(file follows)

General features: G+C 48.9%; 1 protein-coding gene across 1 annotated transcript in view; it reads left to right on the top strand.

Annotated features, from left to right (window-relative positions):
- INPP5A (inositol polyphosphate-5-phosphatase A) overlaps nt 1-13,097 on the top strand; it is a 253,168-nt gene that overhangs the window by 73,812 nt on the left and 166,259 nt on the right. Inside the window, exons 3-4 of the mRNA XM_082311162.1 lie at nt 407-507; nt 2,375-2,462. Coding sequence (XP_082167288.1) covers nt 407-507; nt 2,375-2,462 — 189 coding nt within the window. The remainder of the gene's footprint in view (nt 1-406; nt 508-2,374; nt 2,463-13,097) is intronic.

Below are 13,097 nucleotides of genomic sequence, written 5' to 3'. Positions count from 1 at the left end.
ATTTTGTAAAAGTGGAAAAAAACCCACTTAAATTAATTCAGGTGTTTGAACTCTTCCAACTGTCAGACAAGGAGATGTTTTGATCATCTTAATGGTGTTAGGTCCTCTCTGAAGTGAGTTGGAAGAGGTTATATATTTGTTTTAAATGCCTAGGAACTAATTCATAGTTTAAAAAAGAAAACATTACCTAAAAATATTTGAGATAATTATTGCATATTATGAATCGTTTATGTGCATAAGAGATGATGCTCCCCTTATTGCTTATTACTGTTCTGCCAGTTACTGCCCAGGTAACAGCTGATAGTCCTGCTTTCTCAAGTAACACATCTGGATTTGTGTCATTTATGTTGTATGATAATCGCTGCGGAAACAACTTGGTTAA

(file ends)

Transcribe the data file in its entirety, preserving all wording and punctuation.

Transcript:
General features: G+C 48.9%; 1 protein-coding gene across 1 annotated transcript in view; it reads left to right on the top strand.

Annotated features, from left to right (window-relative positions):
- INPP5A (inositol polyphosphate-5-phosphatase A) overlaps nt 1-13,097 on the top strand; it is a 253,168-nt gene that overhangs the window by 73,812 nt on the left and 166,259 nt on the right. Inside the window, exons 3-4 of the mRNA XM_082311162.1 lie at nt 407-507; nt 2,375-2,462. Coding sequence (XP_082167288.1) covers nt 407-507; nt 2,375-2,462 — 189 coding nt within the window. The remainder of the gene's footprint in view (nt 1-406; nt 508-2,374; nt 2,463-13,097) is intronic.

Below are 13,097 nucleotides of genomic sequence, written 5' to 3'. Positions count from 1 at the left end.
ATTTTGTAAAAGTGGAAAAAAACCCACTTAAATTAATTCAGGTGTTTGAACTCTTCCAACTGTCAGACAAGGAGATGTTTTGATCATCTTAATGGTGTTAGGTCCTCTCTGAAGTGAGTTGGAAGAGGTTATATATTTGTTTTAAATGCCTAGGAACTAATTCATAGTTTAAAAAAGAAAACATTACCTAAAAATATTTGAGATAATTATTGCATATTATGAATCGTTTATGTGCATAAGAGATGATGCTCCCCTTATTGCTTATTACTGTTCTGCCAGTTACTGCCCAGGTAACAGCTGATAGTCCTGCTTTCTCAAGTAACACATCTGGATTTGTGTCATTTATGTTGTATGATAATCGCTGCGGAAACAACTTGGTTAA